each region covers about one-third of the state. The high mountains and
plateaus are humid; the lower basins, valleys, and flatlands are often arid;
and the transitional places in between are sub-humid to semi-arid.
The arid region generally receives less than eight inches of precipitation
annually and has an annual evapo-transpiration rate often 30 to 50 inches.
The humid zone generally has eighteen inches or more of precipitation, and
its precipitation by definition exceeds the evapo-transpiration rate.
While most of the moisture in Utah is associated with frontal systems from
the Pacific Ocean, there is a period in mid- to late summer when convectional
rainfall is very important, particularly in the southern and eastern parts
of the state. During this time, moist air masses from the Gulf of California
or the Gulf of Mexico periodically enter the state. The moist air is unstable
and convectional processes frequently cause cloudbursts and flash flooding.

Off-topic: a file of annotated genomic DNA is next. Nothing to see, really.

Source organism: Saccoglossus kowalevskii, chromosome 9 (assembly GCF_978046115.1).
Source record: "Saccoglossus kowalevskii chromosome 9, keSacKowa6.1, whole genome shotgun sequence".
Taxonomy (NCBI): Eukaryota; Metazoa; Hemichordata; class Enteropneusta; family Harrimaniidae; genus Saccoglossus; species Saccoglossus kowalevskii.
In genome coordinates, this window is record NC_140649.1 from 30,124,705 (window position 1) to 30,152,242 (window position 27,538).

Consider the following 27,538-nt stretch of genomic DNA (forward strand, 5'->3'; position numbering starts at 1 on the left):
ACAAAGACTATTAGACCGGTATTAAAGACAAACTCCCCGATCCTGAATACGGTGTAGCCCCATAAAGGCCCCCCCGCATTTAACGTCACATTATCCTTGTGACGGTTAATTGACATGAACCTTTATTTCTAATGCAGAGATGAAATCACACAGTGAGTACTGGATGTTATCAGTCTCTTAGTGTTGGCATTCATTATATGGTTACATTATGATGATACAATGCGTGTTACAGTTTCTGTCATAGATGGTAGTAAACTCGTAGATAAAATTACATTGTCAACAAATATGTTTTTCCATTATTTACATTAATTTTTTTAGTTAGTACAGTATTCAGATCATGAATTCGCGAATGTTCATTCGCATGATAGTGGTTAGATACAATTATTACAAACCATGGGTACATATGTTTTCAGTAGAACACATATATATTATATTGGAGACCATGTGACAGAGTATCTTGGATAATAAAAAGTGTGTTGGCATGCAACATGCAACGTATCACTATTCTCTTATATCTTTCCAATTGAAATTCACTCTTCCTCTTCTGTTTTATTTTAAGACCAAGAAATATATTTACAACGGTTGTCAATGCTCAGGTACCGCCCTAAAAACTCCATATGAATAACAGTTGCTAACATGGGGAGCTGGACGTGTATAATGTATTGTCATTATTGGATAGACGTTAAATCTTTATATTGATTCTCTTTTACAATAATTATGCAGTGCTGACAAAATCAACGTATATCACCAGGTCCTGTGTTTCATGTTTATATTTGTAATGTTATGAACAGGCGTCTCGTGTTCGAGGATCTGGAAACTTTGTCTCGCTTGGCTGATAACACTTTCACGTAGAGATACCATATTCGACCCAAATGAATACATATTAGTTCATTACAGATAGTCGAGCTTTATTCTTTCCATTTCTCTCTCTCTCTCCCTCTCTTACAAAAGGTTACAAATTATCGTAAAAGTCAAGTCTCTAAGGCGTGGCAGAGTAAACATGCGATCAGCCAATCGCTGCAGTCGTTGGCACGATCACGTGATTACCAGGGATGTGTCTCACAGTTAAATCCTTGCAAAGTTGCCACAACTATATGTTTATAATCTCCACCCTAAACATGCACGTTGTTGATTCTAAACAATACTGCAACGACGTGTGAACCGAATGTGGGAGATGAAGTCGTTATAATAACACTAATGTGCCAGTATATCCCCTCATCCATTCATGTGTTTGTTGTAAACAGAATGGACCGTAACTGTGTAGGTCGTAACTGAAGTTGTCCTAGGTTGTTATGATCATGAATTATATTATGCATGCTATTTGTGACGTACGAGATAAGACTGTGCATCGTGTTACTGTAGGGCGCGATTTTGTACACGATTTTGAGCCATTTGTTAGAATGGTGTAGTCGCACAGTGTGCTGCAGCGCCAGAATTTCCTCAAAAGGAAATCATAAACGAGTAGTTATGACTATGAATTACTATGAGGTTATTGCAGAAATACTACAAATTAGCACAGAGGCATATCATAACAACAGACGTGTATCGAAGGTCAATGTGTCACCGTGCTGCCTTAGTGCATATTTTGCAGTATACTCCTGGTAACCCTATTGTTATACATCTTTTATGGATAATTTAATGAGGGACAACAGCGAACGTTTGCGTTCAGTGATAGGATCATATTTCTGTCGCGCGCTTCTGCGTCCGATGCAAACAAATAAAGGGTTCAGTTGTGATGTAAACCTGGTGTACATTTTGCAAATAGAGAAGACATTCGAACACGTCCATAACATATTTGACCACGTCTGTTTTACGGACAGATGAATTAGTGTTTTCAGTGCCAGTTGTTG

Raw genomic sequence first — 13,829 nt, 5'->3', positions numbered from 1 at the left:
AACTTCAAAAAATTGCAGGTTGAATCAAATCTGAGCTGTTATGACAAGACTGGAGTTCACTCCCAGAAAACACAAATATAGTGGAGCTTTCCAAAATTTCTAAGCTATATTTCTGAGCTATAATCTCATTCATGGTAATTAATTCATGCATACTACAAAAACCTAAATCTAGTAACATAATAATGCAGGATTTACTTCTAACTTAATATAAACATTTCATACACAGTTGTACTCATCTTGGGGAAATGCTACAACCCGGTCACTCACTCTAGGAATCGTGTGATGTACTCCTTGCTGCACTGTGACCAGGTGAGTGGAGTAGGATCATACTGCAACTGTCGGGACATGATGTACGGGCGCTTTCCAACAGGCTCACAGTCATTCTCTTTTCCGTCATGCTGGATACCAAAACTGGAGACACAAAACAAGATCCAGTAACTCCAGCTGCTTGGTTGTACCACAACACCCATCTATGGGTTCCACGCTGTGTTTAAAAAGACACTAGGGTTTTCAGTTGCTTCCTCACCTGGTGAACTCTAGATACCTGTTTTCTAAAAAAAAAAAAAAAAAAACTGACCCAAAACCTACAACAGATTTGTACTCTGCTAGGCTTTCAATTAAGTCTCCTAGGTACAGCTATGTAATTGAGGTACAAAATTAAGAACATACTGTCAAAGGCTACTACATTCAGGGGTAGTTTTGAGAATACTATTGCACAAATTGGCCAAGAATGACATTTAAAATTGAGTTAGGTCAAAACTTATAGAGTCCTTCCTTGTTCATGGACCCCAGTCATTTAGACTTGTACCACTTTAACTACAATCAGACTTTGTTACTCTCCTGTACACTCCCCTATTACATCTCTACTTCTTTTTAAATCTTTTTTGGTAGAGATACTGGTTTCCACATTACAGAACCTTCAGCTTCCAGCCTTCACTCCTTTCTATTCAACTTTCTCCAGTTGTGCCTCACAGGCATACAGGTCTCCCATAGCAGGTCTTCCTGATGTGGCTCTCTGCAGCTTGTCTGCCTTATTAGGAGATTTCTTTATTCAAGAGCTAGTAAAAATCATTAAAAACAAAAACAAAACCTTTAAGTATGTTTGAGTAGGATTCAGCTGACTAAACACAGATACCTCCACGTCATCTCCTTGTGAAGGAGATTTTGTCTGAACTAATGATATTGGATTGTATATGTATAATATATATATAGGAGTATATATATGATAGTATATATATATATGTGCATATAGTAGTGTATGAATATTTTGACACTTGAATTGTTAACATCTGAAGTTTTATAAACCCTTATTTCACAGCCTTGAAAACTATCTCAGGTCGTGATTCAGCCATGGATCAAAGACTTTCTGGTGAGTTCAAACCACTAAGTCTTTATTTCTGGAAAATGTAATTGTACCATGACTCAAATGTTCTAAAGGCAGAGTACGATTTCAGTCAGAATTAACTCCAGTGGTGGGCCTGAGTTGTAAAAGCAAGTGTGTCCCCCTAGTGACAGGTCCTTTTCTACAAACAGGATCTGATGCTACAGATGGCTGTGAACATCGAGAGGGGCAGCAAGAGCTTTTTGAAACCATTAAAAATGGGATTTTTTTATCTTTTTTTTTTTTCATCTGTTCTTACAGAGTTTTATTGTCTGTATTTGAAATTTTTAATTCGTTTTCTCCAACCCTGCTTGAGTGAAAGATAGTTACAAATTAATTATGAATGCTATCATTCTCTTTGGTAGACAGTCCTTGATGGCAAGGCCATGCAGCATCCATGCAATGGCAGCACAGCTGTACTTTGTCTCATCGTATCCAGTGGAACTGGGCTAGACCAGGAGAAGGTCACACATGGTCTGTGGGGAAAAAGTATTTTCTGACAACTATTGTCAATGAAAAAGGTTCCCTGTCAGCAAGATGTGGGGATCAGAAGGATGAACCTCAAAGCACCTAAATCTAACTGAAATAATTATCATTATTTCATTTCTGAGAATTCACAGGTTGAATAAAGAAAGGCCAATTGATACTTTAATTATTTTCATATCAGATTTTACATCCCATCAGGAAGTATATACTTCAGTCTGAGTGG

The heavy convectional precipitation tends to be localized, but in the narrow
canyons of southern Utah the danger of flash floods is high both from local
cloudbursts and from heavy downpours that might fall many miles upstream.
Thistle after the landslide and flood of 1983
Earthquakes and landslides are the two most serious landform-related natural
hazards in Utah, whereas floods, wind, fire, and avalanches are the most
prominent weather-related ones.
Earthquake danger in Utah is high because of the large number of faults
located in the state. The most significant of them from a natural hazards
perspective are whose slippage would affect the more densely populated areas
of the state. This makes the Wasatch Fault easily the most dangerous of
all because it is located near where the majority of the state's people
live and work. The Sevier Fault has had more earthquakes of a higher intensity
than the Wasatch Fault, but it affects fewer people.
An earthquake associated with a major movement of the Wasatch Fault would
cause great damage along the fault line. However, it might create even more
destruction in the valley below because of what is called "liquefaction"
of the earth. Liquefaction would occur if the shock of a major earthquake
caused the groundwater along the Wasatch Front to mix with the Lake Bonneville-deposited
alluvial soils in such a way that the soils would lose their ability to
support structures. This is what caused the devastating damage of the Mexico